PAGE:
Mika xL Column 31, May
How A Dancing Goat Changed The World
Over the past few months I have been splitting my time between the USA, Montreal and Stockholm. I am now half way through making my new album, which will be my third. There are certain things which are almost unavoidable when working intensely in the studio. Firstly, you go slightly deaf, or in my case, even more deaf, and secondly you live at the mercy of a takeaway menu and most of all takeaway coffee. Coffee gives me a break from music and more importantly a break from the people I’m working with. We all have coffee ceremonies, and mine is a solitary one. I sit, drinking and bitching to myself about everyone around me, think about how everything going wrong is everyone else’s fault and list their never ending habits that drive me crazy. Once my cup is finished, I’m ok again and re-enter the studio in a much healthier state of mind with all my negativity thrown away with the paper cup.
All this coffee drinking has made me increasingly curious about how so many of us have ended up addicted to this black brew. Coffee is today the most traded agricultural commodity in the world and in 2004 the total value of retail coffee sales was over $80 billion. What do we really know about coffee?
It all started with a dancing goat apparently. Legend has it that in the 9th century, a goat herder in Ethiopia called Kaldi noticed his goats moving excitedly from one coffee shrub to another, grazing on the red berries containing the beans. Curious about the berries he tried it himself. The effects of the coffee beans on Kaldi were noticed by monks who also gave it a go. The buzz the coffee beans gave them made them feel more alert during their prayers and in short, closer to God.
What followed over the next 500 years was astonishing. Having made its way across the Red Sea to Arabia, coffee was being roasted and brewed, like we know it today, by the 9th century. It still had religious uses however, as the coffee aided religious worship. This important link tied coffee to Islam. So, where ever Islam went coffee went with it and this included Turkey. From Istanbul, coffee beans were imported into Venice and that was the first time coffee had travelled away from the Muslim world. The beans that were exported however were always sterilised and boiled, making them infertile. This protected the Arab coffee merchants who wanted to keep control of their valuable crop. Many tried and failed to smuggle out plants and beans, but it was not until an Indian smuggler called Baba Budan that anyone succeeded. Baba taped a few beans to his chest and got them to India where he immediately, under armed guard, set up plantations. From there the plant made its way to Holland and then to the Caribbean (via a theft in Paris) and only after that did it get to the Americas in the 1720s. Now, this was the result of a bouquet of roses apparently! Sent to French Guiana on a mission by the Brazilian government to smuggle out some fertile coffee beans, a Brazilian Lieutenant has a affair with the governor’s wife. She offers him a bouquet of roses with fertile coffee beans hidden inside the blooms, as a token of her affection. From these seeds, the largest coffee empire in the world would be built. Brazil is now the world’s largest producer of coffee, all thanks to a woman who thought she was in love.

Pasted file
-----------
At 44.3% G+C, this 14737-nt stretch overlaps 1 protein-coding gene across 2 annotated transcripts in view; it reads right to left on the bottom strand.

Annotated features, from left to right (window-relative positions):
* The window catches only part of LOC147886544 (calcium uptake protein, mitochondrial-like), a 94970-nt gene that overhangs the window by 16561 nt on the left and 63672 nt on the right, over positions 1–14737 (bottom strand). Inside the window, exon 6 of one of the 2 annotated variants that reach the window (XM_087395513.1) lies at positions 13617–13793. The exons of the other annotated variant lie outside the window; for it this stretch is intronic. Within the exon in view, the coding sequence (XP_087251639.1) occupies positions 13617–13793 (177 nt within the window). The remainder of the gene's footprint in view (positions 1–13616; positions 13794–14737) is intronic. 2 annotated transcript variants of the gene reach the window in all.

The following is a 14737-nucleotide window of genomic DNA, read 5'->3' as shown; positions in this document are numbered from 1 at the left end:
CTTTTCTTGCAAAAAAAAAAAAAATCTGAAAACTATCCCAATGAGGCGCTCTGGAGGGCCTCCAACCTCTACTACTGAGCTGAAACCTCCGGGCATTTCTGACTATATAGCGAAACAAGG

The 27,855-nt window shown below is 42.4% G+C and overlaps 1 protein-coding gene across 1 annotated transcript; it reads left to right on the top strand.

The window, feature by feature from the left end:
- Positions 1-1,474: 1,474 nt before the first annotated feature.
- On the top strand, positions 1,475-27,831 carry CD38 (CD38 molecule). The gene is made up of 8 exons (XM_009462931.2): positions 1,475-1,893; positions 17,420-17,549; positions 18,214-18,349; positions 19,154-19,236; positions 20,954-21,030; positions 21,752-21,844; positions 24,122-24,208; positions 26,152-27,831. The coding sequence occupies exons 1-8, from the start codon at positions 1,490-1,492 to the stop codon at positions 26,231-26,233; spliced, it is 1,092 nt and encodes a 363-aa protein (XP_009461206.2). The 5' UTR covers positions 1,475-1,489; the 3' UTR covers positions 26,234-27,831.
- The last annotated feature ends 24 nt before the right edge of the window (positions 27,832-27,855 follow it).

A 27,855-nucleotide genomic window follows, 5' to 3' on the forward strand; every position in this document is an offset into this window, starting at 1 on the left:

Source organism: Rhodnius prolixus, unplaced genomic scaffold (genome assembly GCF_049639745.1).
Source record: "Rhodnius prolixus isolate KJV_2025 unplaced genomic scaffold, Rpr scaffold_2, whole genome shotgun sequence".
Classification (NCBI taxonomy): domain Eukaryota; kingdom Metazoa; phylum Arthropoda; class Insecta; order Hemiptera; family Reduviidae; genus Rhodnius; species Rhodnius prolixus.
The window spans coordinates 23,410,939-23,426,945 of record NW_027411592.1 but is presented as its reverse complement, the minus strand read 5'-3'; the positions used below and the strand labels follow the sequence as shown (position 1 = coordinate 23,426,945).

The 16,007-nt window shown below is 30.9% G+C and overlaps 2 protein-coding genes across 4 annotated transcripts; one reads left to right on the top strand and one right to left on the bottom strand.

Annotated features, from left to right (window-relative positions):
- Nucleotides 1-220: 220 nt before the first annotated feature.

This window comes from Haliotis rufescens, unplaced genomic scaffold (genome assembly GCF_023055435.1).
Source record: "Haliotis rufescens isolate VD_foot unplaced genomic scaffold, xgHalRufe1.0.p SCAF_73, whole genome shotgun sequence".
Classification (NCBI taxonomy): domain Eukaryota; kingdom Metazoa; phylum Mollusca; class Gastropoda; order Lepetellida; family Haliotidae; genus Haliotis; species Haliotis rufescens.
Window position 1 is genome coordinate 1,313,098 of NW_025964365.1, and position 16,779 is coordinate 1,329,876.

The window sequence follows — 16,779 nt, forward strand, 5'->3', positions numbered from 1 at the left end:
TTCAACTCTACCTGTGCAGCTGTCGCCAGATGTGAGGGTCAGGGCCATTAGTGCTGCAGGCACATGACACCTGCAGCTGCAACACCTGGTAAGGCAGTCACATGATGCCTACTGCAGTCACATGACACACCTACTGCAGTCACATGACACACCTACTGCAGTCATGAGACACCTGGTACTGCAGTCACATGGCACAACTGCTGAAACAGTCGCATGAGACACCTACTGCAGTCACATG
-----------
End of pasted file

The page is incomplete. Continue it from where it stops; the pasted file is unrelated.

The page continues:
Walking around in Venice Beach, in LA, I came across a coffee shop where a queue of people were standing in a calm line with numbered tickets in their hand. They were waiting for a cup of coffee at Intelligentsia Cafe and the waiting time was over 45 minutes. California saw the birth of the coffee shop chain. Way before Starbucks, there was Pete’s, a chain that started in 1966. In most European countries, you can not cross more than three street corners without stumbling into a Starbucks. How then has Italy managed to avoid this? Growing up in France we always thought Starbucks would never be able to compete against the cafe culture, but we were wrong. Italy should of course be proud of resisting Starbucks, but this new craze for gourmet responsible coffee drinking in the US has got me thinking. At Intelligentsia, people were not only queuing because the coffee was delicious, but because there was variety and a story behind every bean. Every cup served, has been made from beans that have been bought directly from the growers, on small independent plantations. The relationship between the coffee shop and the farmer is a direct one. That means that there is hardly anyone between us as the consumer and the farmer. The coffee shop doesn’t represent exploitation and price fixing, but shows how a partnership can benefit everyone. The emphasis on organic coffee also has environmental benefits. Just because Italy has resisted the Starbucks empire doesn’t mean it couldn’t learn something from the hip (and very patient!) coffee drinkers of Venice Beach.
When a bean has such an ancient story dating from the 9th century, and to this day 25 million families around the world are completely dependant on it, it’s worth having a little patience.
Here are some of the submissions we received for Mika’s illustration contest from last month’s blog. Thank you to all who entered.
by Mika on xL Repubblica
Firstly posted on Mikasounds